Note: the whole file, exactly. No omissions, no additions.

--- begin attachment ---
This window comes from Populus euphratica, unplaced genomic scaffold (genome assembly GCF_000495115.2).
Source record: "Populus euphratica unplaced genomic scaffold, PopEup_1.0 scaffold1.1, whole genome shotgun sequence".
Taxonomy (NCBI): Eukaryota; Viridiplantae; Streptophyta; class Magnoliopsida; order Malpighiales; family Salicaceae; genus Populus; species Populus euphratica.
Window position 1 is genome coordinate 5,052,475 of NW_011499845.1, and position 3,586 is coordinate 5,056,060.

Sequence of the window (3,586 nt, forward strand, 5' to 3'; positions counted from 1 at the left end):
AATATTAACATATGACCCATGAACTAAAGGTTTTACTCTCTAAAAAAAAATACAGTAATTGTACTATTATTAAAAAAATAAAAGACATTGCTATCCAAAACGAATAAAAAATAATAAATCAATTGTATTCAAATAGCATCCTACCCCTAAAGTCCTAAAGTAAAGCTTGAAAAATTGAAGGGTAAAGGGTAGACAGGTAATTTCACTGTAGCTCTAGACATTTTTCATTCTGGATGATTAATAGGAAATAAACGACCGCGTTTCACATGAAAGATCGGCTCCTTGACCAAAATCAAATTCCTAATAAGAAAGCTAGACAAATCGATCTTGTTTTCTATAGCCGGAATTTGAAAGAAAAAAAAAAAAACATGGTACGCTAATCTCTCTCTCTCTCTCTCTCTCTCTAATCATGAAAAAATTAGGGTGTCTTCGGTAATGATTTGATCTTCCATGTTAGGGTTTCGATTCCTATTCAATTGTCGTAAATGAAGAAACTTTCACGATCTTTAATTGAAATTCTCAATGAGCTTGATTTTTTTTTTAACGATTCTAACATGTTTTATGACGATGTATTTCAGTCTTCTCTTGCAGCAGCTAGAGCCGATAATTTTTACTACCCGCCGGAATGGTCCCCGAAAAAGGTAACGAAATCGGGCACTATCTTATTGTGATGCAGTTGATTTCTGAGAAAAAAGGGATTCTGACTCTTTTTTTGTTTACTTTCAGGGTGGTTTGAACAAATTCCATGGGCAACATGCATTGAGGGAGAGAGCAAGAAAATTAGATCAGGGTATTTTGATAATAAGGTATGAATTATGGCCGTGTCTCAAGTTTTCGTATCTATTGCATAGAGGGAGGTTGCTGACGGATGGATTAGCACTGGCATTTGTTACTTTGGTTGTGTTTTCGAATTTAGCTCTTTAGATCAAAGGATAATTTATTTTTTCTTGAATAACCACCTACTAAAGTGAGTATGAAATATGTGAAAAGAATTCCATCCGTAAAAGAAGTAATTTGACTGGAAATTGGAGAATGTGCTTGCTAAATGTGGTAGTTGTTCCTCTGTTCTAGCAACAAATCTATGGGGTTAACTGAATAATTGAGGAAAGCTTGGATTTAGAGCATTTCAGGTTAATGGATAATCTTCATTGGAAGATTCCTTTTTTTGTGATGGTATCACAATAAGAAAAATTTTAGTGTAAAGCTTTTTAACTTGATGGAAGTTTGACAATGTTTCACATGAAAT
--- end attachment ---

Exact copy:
This window comes from Populus euphratica, unplaced genomic scaffold (genome assembly GCF_000495115.2).
Source record: "Populus euphratica unplaced genomic scaffold, PopEup_1.0 scaffold1.1, whole genome shotgun sequence".
Taxonomy (NCBI): Eukaryota; Viridiplantae; Streptophyta; class Magnoliopsida; order Malpighiales; family Salicaceae; genus Populus; species Populus euphratica.
Window position 1 is genome coordinate 5,052,475 of NW_011499845.1, and position 3,586 is coordinate 5,056,060.

Sequence of the window (3,586 nt, forward strand, 5' to 3'; positions counted from 1 at the left end):
AATATTAACATATGACCCATGAACTAAAGGTTTTACTCTCTAAAAAAAAATACAGTAATTGTACTATTATTAAAAAAATAAAAGACATTGCTATCCAAAACGAATAAAAAATAATAAATCAATTGTATTCAAATAGCATCCTACCCCTAAAGTCCTAAAGTAAAGCTTGAAAAATTGAAGGGTAAAGGGTAGACAGGTAATTTCACTGTAGCTCTAGACATTTTTCATTCTGGATGATTAATAGGAAATAAACGACCGCGTTTCACATGAAAGATCGGCTCCTTGACCAAAATCAAATTCCTAATAAGAAAGCTAGACAAATCGATCTTGTTTTCTATAGCCGGAATTTGAAAGAAAAAAAAAAAAACATGGTACGCTAATCTCTCTCTCTCTCTCTCTCTCTCTAATCATGAAAAAATTAGGGTGTCTTCGGTAATGATTTGATCTTCCATGTTAGGGTTTCGATTCCTATTCAATTGTCGTAAATGAAGAAACTTTCACGATCTTTAATTGAAATTCTCAATGAGCTTGATTTTTTTTTTAACGATTCTAACATGTTTTATGACGATGTATTTCAGTCTTCTCTTGCAGCAGCTAGAGCCGATAATTTTTACTACCCGCCGGAATGGTCCCCGAAAAAGGTAACGAAATCGGGCACTATCTTATTGTGATGCAGTTGATTTCTGAGAAAAAAGGGATTCTGACTCTTTTTTTGTTTACTTTCAGGGTGGTTTGAACAAATTCCATGGGCAACATGCATTGAGGGAGAGAGCAAGAAAATTAGATCAGGGTATTTTGATAATAAGGTATGAATTATGGCCGTGTCTCAAGTTTTCGTATCTATTGCATAGAGGGAGGTTGCTGACGGATGGATTAGCACTGGCATTTGTTACTTTGGTTGTGTTTTCGAATTTAGCTCTTTAGATCAAAGGATAATTTATTTTTTCTTGAATAACCACCTACTAAAGTGAGTATGAAATATGTGAAAAGAATTCCATCCGTAAAAGAAGTAATTTGACTGGAAATTGGAGAATGTGCTTGCTAAATGTGGTAGTTGTTCCTCTGTTCTAGCAACAAATCTATGGGGTTAACTGAATAATTGAGGAAAGCTTGGATTTAGAGCATTTCAGGTTAATGGATAATCTTCATTGGAAGATTCCTTTTTTTGTGATGGTATCACAATAAGAAAAATTTTAGTGTAAAGCTTTTTAACTTGATGGAAGTTTGACAATGTTTCACATGAAAT